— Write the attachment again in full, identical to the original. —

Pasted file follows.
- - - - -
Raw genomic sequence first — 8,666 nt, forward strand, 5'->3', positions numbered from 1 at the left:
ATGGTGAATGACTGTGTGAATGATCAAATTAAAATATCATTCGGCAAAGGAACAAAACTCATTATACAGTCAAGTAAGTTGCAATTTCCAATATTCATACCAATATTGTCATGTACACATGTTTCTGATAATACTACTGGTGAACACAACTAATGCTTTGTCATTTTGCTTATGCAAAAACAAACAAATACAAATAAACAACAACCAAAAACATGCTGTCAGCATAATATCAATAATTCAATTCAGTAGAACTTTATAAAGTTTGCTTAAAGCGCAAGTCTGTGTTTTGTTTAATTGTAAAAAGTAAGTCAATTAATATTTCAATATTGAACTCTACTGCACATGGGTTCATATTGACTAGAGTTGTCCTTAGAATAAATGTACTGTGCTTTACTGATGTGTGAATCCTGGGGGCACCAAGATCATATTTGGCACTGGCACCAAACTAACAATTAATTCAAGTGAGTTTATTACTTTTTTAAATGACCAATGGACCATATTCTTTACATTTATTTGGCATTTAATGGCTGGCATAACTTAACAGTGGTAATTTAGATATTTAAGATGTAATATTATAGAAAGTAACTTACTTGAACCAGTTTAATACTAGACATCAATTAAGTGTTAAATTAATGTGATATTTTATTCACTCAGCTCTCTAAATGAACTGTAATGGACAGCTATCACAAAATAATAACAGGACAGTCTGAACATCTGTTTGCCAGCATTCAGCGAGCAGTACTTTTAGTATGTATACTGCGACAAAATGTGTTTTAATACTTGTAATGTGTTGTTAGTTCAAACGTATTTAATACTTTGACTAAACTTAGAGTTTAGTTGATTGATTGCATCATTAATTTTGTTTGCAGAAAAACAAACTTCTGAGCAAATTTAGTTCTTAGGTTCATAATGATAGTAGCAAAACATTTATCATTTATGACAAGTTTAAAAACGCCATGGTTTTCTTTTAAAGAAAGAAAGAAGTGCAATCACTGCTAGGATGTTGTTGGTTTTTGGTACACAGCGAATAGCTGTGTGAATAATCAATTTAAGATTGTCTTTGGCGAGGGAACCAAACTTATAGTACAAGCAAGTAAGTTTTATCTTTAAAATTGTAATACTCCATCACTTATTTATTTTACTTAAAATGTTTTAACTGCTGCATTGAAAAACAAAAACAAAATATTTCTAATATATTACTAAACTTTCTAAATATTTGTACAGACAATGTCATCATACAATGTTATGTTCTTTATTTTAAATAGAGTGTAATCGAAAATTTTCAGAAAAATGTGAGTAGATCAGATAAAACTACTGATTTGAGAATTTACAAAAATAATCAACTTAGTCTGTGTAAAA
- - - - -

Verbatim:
Raw genomic sequence first — 8,666 nt, forward strand, 5'->3', positions numbered from 1 at the left:
ATGGTGAATGACTGTGTGAATGATCAAATTAAAATATCATTCGGCAAAGGAACAAAACTCATTATACAGTCAAGTAAGTTGCAATTTCCAATATTCATACCAATATTGTCATGTACACATGTTTCTGATAATACTACTGGTGAACACAACTAATGCTTTGTCATTTTGCTTATGCAAAAACAAACAAATACAAATAAACAACAACCAAAAACATGCTGTCAGCATAATATCAATAATTCAATTCAGTAGAACTTTATAAAGTTTGCTTAAAGCGCAAGTCTGTGTTTTGTTTAATTGTAAAAAGTAAGTCAATTAATATTTCAATATTGAACTCTACTGCACATGGGTTCATATTGACTAGAGTTGTCCTTAGAATAAATGTACTGTGCTTTACTGATGTGTGAATCCTGGGGGCACCAAGATCATATTTGGCACTGGCACCAAACTAACAATTAATTCAAGTGAGTTTATTACTTTTTTAAATGACCAATGGACCATATTCTTTACATTTATTTGGCATTTAATGGCTGGCATAACTTAACAGTGGTAATTTAGATATTTAAGATGTAATATTATAGAAAGTAACTTACTTGAACCAGTTTAATACTAGACATCAATTAAGTGTTAAATTAATGTGATATTTTATTCACTCAGCTCTCTAAATGAACTGTAATGGACAGCTATCACAAAATAATAACAGGACAGTCTGAACATCTGTTTGCCAGCATTCAGCGAGCAGTACTTTTAGTATGTATACTGCGACAAAATGTGTTTTAATACTTGTAATGTGTTGTTAGTTCAAACGTATTTAATACTTTGACTAAACTTAGAGTTTAGTTGATTGATTGCATCATTAATTTTGTTTGCAGAAAAACAAACTTCTGAGCAAATTTAGTTCTTAGGTTCATAATGATAGTAGCAAAACATTTATCATTTATGACAAGTTTAAAAACGCCATGGTTTTCTTTTAAAGAAAGAAAGAAGTGCAATCACTGCTAGGATGTTGTTGGTTTTTGGTACACAGCGAATAGCTGTGTGAATAATCAATTTAAGATTGTCTTTGGCGAGGGAACCAAACTTATAGTACAAGCAAGTAAGTTTTATCTTTAAAATTGTAATACTCCATCACTTATTTATTTTACTTAAAATGTTTTAACTGCTGCATTGAAAAACAAAAACAAAATATTTCTAATATATTACTAAACTTTCTAAATATTTGTACAGACAATGTCATCATACAATGTTATGTTCTTTATTTTAAATAGAGTGTAATCGAAAATTTTCAGAAAAATGTGAGTAGATCAGATAAAACTACTGATTTGAGAATTTACAAAAATAATCAACTTAGTCTGTGTAAAA